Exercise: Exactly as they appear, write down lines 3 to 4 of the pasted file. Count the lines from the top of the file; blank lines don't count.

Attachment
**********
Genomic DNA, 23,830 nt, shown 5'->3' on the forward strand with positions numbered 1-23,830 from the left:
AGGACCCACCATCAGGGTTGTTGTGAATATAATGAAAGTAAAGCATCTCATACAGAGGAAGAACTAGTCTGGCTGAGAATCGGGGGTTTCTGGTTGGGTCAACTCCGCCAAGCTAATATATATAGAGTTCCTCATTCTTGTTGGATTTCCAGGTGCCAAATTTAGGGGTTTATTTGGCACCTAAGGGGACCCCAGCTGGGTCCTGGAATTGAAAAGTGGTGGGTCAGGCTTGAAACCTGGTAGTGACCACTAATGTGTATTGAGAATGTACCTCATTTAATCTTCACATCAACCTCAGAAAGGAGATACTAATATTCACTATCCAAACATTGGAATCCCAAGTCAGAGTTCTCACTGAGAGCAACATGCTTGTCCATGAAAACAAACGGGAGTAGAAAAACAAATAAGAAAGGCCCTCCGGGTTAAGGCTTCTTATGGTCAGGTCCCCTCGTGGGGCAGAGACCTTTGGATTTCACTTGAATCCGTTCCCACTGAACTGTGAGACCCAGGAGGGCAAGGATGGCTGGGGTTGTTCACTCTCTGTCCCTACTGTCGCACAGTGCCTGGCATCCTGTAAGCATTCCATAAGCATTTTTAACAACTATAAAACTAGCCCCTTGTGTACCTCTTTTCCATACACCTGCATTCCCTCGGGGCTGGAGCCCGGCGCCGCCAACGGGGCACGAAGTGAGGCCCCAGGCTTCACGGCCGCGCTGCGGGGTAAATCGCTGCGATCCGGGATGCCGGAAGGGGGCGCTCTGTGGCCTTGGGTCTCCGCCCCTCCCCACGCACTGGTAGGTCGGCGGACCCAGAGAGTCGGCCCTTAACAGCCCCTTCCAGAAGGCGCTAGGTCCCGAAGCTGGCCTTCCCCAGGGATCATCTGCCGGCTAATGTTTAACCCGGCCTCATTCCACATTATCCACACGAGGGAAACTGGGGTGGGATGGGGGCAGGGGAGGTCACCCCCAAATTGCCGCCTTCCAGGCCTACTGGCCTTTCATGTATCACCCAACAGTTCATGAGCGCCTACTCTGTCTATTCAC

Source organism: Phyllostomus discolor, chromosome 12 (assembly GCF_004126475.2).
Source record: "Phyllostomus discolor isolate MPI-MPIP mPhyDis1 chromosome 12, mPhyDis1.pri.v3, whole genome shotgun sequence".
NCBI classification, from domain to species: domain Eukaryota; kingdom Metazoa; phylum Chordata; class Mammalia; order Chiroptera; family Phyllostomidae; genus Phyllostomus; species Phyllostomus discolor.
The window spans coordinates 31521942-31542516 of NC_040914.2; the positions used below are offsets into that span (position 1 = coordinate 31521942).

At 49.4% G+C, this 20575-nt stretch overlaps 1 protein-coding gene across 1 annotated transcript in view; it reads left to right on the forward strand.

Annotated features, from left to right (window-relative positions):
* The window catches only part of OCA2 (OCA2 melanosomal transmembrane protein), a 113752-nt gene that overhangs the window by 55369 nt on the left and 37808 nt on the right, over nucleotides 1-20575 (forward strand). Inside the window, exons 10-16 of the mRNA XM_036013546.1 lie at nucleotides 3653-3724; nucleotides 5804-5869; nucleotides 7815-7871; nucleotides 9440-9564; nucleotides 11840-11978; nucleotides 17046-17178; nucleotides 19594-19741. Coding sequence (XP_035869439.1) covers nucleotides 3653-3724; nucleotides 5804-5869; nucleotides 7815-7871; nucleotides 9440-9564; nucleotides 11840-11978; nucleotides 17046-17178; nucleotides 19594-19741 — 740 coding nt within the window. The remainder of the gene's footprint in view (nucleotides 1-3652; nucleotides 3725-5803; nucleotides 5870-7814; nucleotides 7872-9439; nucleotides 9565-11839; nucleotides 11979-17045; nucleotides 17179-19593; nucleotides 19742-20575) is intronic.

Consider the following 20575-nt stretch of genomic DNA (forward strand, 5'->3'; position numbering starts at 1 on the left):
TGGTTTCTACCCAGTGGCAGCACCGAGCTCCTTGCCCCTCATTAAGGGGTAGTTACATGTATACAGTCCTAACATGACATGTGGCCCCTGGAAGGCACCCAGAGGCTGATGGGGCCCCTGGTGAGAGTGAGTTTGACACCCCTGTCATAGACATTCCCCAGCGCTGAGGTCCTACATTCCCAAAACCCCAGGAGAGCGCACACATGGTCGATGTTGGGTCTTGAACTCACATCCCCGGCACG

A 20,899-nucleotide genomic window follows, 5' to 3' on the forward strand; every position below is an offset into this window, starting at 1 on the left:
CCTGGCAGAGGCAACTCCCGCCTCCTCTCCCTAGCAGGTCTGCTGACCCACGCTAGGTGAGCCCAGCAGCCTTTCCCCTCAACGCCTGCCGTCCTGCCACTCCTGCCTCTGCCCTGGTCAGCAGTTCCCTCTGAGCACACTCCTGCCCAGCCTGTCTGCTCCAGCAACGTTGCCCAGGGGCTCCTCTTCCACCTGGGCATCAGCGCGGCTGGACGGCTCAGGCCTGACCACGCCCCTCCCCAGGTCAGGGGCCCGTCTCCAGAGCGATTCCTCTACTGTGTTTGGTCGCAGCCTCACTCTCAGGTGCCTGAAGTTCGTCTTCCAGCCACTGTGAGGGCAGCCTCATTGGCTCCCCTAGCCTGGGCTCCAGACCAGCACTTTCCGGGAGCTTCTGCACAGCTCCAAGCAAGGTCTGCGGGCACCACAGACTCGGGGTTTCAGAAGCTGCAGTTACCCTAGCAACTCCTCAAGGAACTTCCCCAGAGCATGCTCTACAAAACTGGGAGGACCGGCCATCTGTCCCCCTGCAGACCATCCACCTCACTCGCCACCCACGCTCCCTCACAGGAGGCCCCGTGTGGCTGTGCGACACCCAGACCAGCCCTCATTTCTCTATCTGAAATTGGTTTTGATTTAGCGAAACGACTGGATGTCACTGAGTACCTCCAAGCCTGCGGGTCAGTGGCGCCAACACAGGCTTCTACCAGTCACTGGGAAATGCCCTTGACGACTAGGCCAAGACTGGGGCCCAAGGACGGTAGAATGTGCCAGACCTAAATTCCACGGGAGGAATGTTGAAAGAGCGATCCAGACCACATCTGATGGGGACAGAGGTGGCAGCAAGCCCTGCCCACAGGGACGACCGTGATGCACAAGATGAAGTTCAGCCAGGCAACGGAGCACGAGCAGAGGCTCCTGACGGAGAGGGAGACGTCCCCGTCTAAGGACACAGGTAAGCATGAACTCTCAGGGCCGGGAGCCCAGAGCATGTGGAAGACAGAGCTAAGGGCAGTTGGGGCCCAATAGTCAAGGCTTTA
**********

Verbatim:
Source organism: Phyllostomus discolor, chromosome 12 (assembly GCF_004126475.2).
Source record: "Phyllostomus discolor isolate MPI-MPIP mPhyDis1 chromosome 12, mPhyDis1.pri.v3, whole genome shotgun sequence".